You're running the script C:\java\examples\groovyExamples\javaClassGeneration\generateJavaClass.groovy
Directory .\dustin\examples already exists.
.\dustin\examples\ code too large
public static void main(final String[] arguments)
1 error
.\dustin\examples\ compilation failed

Obviously, the attempt to compile the generated class with a 5000+2 conditional main was too much. Through a little iterative trial-and-error, I was able to determine that 2265 conditionals (beyond the two defaults) was the maximum compilable number for my main() function and 2266 would break it. This is demonstrated in the next screen snapshot.

Knowing our limits better, we can now “look” at the byte code using the javap tool provided with Sun’s JDK to analyze the corresponding class file. Because there was a compiler error when we tried to compile the code with 2266 additional conditionals, we must run javap against the BigClass.class file generated with 2265 additional conditionals. The output of running javap with the -c option for this large class is too large (~1 MB) to bludgeon readers with here. However, I include key snippets from its output below.

Compiled from ""
public class dustin.examples.BigClass extends java.lang.Object{
public dustin.examples.BigClass();
0: aload_0
1: invokespecial #1; //Method java/lang/Object."<init>":()V
4: return

public static void main(java.lang.String[]);
0: ldc #2; //String Dustin
2: ifnonnull 10
5: goto_w 23
10: ldc #2; //String Dustin
12: invokevirtual #3; //Method java/lang/String.isEmpty:()Z
15: ifne 23
18: goto_w 36
23: getstatic #4; //Field java/lang/System.out:Ljava/io/PrintStream;
26: ldc #5; //String The String is null or empty.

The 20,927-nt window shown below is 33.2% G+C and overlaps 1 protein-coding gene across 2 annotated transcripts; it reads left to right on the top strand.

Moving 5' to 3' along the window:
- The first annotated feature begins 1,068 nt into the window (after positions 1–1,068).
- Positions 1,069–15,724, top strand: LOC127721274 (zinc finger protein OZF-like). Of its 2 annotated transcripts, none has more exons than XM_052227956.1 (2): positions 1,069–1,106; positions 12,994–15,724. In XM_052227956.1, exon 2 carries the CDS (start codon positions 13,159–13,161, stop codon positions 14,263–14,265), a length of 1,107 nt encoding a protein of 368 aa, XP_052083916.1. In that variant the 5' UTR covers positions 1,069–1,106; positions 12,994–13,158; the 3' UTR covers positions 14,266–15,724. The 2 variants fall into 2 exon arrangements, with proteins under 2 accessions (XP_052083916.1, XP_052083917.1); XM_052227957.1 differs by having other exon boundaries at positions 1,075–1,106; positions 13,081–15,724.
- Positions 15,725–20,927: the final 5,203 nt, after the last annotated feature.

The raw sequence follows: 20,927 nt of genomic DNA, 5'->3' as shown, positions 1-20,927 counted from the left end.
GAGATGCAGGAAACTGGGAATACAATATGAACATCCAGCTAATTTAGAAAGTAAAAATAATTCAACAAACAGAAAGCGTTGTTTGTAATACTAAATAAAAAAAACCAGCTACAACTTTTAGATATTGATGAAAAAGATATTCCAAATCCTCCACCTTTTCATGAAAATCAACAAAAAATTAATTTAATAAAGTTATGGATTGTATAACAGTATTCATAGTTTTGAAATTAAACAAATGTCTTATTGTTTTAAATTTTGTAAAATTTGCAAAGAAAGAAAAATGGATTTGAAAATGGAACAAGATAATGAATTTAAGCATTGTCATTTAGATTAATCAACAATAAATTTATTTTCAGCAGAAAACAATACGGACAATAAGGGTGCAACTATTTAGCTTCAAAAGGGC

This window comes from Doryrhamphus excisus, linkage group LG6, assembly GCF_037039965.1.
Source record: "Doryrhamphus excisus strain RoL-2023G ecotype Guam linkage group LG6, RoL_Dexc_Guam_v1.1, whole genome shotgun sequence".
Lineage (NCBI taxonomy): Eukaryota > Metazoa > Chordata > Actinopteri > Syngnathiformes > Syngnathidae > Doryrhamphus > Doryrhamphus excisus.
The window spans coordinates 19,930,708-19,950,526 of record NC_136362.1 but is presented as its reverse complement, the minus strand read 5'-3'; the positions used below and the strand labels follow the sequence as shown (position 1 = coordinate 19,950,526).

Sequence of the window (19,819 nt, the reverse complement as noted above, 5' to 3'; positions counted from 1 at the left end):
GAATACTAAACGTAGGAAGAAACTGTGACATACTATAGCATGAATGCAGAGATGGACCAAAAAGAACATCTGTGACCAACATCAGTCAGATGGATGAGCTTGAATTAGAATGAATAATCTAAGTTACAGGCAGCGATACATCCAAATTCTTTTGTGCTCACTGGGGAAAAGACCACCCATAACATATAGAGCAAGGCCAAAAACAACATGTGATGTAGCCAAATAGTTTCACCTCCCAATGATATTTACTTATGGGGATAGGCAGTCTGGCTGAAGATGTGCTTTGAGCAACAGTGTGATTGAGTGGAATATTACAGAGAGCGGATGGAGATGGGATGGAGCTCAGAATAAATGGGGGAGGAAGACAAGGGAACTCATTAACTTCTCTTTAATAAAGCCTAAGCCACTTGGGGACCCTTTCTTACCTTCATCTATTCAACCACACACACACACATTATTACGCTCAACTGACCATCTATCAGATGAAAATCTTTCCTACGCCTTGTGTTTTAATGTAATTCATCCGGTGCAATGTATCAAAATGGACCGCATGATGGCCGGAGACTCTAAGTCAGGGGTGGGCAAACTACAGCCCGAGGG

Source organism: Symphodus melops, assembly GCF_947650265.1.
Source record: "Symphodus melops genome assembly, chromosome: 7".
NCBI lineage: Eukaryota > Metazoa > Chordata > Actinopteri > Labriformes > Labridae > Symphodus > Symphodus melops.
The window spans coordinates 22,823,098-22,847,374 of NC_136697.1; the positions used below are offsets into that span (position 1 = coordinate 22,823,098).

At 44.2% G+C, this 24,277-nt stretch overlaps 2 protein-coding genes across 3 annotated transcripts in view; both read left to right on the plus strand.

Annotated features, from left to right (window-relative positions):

28: invokevirtual #6; //Method java/io/PrintStream.println:(Ljava/lang/String;)V
31: goto_w 65512
36: ldc #2; //String Dustin
38: ldc #7; //String a0
40: invokevirtual #8; //Method java/lang/String.equals:(Ljava/lang/Object;)Z
43: ifne 51
46: goto_w 64
51: getstatic #4; //Field java/lang/System.out:Ljava/io/PrintStream;
54: ldc #9; //String You found me!
56: invokevirtual #6; //Method java/io/PrintStream.println:

. . .

. . .

. . .

65411: goto_w 65512
65416: ldc #2; //String Dustin
65418: ldc_w #2272; //String a2263
65421: invokevirtual #8; //Method java/lang/String.equals:(Ljava/lang/Object;)Z
65424: ifne 65432
65427: goto_w 65445
65432: getstatic #4; //Field java/lang/System.out:Ljava/io/PrintStream;
65435: ldc #9; //String You found me!
65437: invokevirtual #6; //Method java/io/PrintStream.println:(Ljava/lang/String;)V
65440: goto_w 65512
65445: ldc #2; //String Dustin
65447: ldc_w #2273; //String a2264
65450: invokevirtual #8; //Method java/lang/String.equals:(Ljava/lang/Object;)Z
65453: ifne 65461
65456: goto_w 65474
65461: getstatic #4; //Field java/lang/System.out:Ljava/io/PrintStream;
65464: ldc #9; //String You found me!
65466: invokevirtual #6; //Method java/io/PrintStream.println:(Ljava/lang/String;)V
65469: goto_w 65512
65474: ldc #2; //String Dustin
65476: ldc_w #2274; //String a2265
65479: invokevirtual #8; //Method java/lang/String.equals:(Ljava/lang/Object;)Z
65482: ifne 65490
65485: goto_w 65503
65490: getstatic #4; //Field java/lang/System.out:Ljava/io/PrintStream;
65493: ldc #9; //String You found me!
65495: invokevirtual #6; //Method java/io/PrintStream.println:(Ljava/lang/String;)V
65498: goto_w 65512
65503: getstatic #4; //Field java/lang/System.out:Ljava/io/PrintStream;
65506: ldc_w #2275; //String No matching string found.
65509: invokevirtual #6; //Method java/io/PrintStream.println:(Ljava/lang/String;)V
65512: return

From the snippets of javap output shown above, we see that the highest Code offset (65512) for this function pushing the limits of the method size was getting awfully close to the magic 65535 bytes (216-1 or Short.MAX_VALUE - Short.MIN_VALUE).


Most Java developers don’t see the “code too large” problem very often because they write methods and classes that are reasonable in size (or at least more reasonable than the limits allow). However, generated code can much more easily exceed these “limitations.” So of what value is intentionally reproducing this error? Well, the next time someone tries to convince you that bigger is better, you can refer that person to this post.

Other Resources

Java Language Specification, Third Edition

Class File Format

Code Too Large for Try Statement?

Code Too Long

Is There Any Number of Lines Limit in a Java Class?

This entry was posted in Groovy, Java (General), Java SE 6, Syndicated. Bookmark the permalink.

Comments are closed.